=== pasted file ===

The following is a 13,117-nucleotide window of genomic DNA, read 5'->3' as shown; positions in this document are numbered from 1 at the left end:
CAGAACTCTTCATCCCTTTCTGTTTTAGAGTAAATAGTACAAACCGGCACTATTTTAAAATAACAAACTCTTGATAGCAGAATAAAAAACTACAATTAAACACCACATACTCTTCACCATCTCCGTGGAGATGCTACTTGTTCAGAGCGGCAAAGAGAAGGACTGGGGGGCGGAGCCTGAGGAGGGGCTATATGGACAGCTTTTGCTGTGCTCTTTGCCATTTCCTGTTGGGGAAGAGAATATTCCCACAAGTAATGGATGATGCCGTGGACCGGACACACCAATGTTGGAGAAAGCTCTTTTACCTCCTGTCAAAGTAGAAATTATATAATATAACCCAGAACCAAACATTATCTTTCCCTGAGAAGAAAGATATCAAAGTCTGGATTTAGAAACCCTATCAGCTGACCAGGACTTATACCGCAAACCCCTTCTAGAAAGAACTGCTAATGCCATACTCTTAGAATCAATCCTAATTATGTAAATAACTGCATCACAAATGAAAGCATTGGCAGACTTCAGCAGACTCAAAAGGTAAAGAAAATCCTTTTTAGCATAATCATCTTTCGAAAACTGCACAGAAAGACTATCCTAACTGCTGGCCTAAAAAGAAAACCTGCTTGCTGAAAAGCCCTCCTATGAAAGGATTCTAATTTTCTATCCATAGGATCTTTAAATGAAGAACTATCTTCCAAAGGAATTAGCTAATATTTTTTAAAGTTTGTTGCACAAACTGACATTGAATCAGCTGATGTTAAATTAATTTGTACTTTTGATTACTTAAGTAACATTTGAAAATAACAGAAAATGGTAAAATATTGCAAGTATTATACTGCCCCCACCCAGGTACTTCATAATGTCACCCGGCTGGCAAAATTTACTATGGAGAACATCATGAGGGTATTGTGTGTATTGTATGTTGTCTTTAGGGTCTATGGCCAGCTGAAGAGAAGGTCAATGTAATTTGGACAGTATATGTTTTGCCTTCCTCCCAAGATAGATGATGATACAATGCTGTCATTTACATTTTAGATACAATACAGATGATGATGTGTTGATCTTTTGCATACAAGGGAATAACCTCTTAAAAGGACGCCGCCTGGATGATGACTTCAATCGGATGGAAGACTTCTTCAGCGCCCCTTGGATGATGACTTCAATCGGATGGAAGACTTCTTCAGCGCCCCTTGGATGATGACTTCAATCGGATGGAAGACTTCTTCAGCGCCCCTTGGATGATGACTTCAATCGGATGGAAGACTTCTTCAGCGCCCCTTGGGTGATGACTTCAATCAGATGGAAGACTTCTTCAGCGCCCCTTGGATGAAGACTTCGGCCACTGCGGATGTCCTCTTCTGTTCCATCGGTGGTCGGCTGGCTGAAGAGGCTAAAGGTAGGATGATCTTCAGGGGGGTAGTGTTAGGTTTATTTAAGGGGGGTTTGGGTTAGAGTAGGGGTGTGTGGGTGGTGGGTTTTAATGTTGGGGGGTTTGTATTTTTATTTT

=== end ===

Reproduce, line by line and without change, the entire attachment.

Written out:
The following is a 13,117-nucleotide window of genomic DNA, read 5'->3' as shown; positions in this document are numbered from 1 at the left end:
CAGAACTCTTCATCCCTTTCTGTTTTAGAGTAAATAGTACAAACCGGCACTATTTTAAAATAACAAACTCTTGATAGCAGAATAAAAAACTACAATTAAACACCACATACTCTTCACCATCTCCGTGGAGATGCTACTTGTTCAGAGCGGCAAAGAGAAGGACTGGGGGGCGGAGCCTGAGGAGGGGCTATATGGACAGCTTTTGCTGTGCTCTTTGCCATTTCCTGTTGGGGAAGAGAATATTCCCACAAGTAATGGATGATGCCGTGGACCGGACACACCAATGTTGGAGAAAGCTCTTTTACCTCCTGTCAAAGTAGAAATTATATAATATAACCCAGAACCAAACATTATCTTTCCCTGAGAAGAAAGATATCAAAGTCTGGATTTAGAAACCCTATCAGCTGACCAGGACTTATACCGCAAACCCCTTCTAGAAAGAACTGCTAATGCCATACTCTTAGAATCAATCCTAATTATGTAAATAACTGCATCACAAATGAAAGCATTGGCAGACTTCAGCAGACTCAAAAGGTAAAGAAAATCCTTTTTAGCATAATCATCTTTCGAAAACTGCACAGAAAGACTATCCTAACTGCTGGCCTAAAAAGAAAACCTGCTTGCTGAAAAGCCCTCCTATGAAAGGATTCTAATTTTCTATCCATAGGATCTTTAAATGAAGAACTATCTTCCAAAGGAATTAGCTAATATTTTTTAAAGTTTGTTGCACAAACTGACATTGAATCAGCTGATGTTAAATTAATTTGTACTTTTGATTACTTAAGTAACATTTGAAAATAACAGAAAATGGTAAAATATTGCAAGTATTATACTGCCCCCACCCAGGTACTTCATAATGTCACCCGGCTGGCAAAATTTACTATGGAGAACATCATGAGGGTATTGTGTGTATTGTATGTTGTCTTTAGGGTCTATGGCCAGCTGAAGAGAAGGTCAATGTAATTTGGACAGTATATGTTTTGCCTTCCTCCCAAGATAGATGATGATACAATGCTGTCATTTACATTTTAGATACAATACAGATGATGATGTGTTGATCTTTTGCATACAAGGGAATAACCTCTTAAAAGGACGCCGCCTGGATGATGACTTCAATCGGATGGAAGACTTCTTCAGCGCCCCTTGGATGATGACTTCAATCGGATGGAAGACTTCTTCAGCGCCCCTTGGATGATGACTTCAATCGGATGGAAGACTTCTTCAGCGCCCCTTGGATGATGACTTCAATCGGATGGAAGACTTCTTCAGCGCCCCTTGGGTGATGACTTCAATCAGATGGAAGACTTCTTCAGCGCCCCTTGGATGAAGACTTCGGCCACTGCGGATGTCCTCTTCTGTTCCATCGGTGGTCGGCTGGCTGAAGAGGCTAAAGGTAGGATGATCTTCAGGGGGGTAGTGTTAGGTTTATTTAAGGGGGGTTTGGGTTAGAGTAGGGGTGTGTGGGTGGTGGGTTTTAATGTTGGGGGGTTTGTATTTTTATTTT